What I think of the midterm election results.

As I often share my admittedly unsolicited political views in this space, I think it’s only fair to comment on the beat-down that the Republicans delivered to the Democrats last week. Is this a repudiation of all things Obama? Is there a Republican mandate? Will gridlock be a thing of the past? Well, this is what I think:

Why did the Republicans win so completely?

  • They understand that they have to rev up the base for every election, but that each voter matters in low-turnout elections. They do a great job of getting people fired up to vote. After all, the future of America is at stake! For Democrats, it’s more an attitude of ‘Things will be ok either way but help us enact policies.’ Not the same level of urgency, for sure.
  • Gerrymandering means that there are really not that many seats in contention for either party at the House level.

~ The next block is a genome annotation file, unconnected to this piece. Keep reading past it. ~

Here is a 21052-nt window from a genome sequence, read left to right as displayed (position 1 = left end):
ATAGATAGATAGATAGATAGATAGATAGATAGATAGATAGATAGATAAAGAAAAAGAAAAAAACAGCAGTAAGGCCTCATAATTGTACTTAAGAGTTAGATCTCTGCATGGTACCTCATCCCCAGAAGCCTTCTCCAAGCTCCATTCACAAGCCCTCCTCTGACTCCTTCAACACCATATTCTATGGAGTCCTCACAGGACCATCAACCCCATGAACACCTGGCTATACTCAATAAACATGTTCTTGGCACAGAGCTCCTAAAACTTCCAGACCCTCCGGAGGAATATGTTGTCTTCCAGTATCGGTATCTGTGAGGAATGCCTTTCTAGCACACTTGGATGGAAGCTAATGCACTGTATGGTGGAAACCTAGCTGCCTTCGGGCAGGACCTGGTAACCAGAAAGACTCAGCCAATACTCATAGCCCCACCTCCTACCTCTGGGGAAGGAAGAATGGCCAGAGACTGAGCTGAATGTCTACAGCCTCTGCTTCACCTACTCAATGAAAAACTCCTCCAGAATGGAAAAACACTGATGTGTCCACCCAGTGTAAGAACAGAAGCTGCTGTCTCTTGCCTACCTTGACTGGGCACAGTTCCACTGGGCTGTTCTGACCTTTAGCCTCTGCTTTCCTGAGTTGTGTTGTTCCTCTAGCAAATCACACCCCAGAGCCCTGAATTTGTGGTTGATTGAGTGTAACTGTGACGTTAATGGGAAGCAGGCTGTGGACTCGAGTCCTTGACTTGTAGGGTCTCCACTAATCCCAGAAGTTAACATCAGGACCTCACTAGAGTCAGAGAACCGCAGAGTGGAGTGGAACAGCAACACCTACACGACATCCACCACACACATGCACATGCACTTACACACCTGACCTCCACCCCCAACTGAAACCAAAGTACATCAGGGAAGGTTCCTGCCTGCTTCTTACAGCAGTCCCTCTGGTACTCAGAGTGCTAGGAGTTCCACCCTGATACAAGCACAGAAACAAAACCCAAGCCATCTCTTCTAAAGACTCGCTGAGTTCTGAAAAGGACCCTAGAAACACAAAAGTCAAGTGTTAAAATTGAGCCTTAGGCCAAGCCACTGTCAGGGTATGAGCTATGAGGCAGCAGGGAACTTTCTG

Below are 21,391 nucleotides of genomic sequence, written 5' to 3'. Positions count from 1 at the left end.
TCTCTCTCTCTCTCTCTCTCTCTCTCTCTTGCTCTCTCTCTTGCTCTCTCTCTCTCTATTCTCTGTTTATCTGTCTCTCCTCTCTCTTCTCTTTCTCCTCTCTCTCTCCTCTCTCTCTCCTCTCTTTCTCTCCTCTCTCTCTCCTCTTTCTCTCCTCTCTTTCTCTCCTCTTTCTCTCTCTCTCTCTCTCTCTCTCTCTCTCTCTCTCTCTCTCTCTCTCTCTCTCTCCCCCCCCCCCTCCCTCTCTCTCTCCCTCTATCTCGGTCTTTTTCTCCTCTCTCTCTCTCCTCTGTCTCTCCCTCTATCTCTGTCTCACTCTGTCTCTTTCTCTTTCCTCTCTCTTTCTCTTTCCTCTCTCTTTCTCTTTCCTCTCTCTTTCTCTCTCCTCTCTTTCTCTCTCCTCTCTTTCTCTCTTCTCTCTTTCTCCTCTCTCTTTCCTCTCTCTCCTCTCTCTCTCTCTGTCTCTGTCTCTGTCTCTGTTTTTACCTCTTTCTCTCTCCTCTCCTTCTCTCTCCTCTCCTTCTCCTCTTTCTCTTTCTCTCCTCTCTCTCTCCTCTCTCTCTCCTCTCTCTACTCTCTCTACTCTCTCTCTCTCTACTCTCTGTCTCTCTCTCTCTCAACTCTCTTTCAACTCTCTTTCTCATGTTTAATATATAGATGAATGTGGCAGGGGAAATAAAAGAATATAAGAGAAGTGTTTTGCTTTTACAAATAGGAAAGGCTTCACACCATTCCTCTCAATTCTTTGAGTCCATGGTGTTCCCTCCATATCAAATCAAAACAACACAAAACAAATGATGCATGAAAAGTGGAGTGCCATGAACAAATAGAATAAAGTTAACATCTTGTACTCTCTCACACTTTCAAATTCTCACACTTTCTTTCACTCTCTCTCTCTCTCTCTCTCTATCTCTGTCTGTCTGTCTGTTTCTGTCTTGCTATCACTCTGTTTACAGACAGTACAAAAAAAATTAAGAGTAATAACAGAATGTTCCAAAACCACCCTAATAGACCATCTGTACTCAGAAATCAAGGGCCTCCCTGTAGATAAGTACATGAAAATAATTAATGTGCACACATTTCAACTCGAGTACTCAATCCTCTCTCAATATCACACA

• For the Senate, it’s easier to get a single candidate elected, especially in an otherwise non-eventful voting year. If you can convince the base to come out in any election, you are going to fare well. This is especially true in years when there is a low turnout.

Why did the Democrats lose so badly?

The Democrats seemed terribly afraid of their own record, even though it’s remarkably positive right now. John Stewart made this point well on his show recently with correspondent Jordan Klepper:

KLEPPER: Last night, at approximately 11:27 EST, the Republicans gained control of the U.S. Senate and the results were almost immediate. The economy, now growing at a robust 3.5 percent. Gas this morning, under three bucks a gallon. Look, stock market at record levels. Deficits cut in half. Ten million more Americans have health insurance. And unemployment sub six percent for the first time since we elected “chairman” Obama.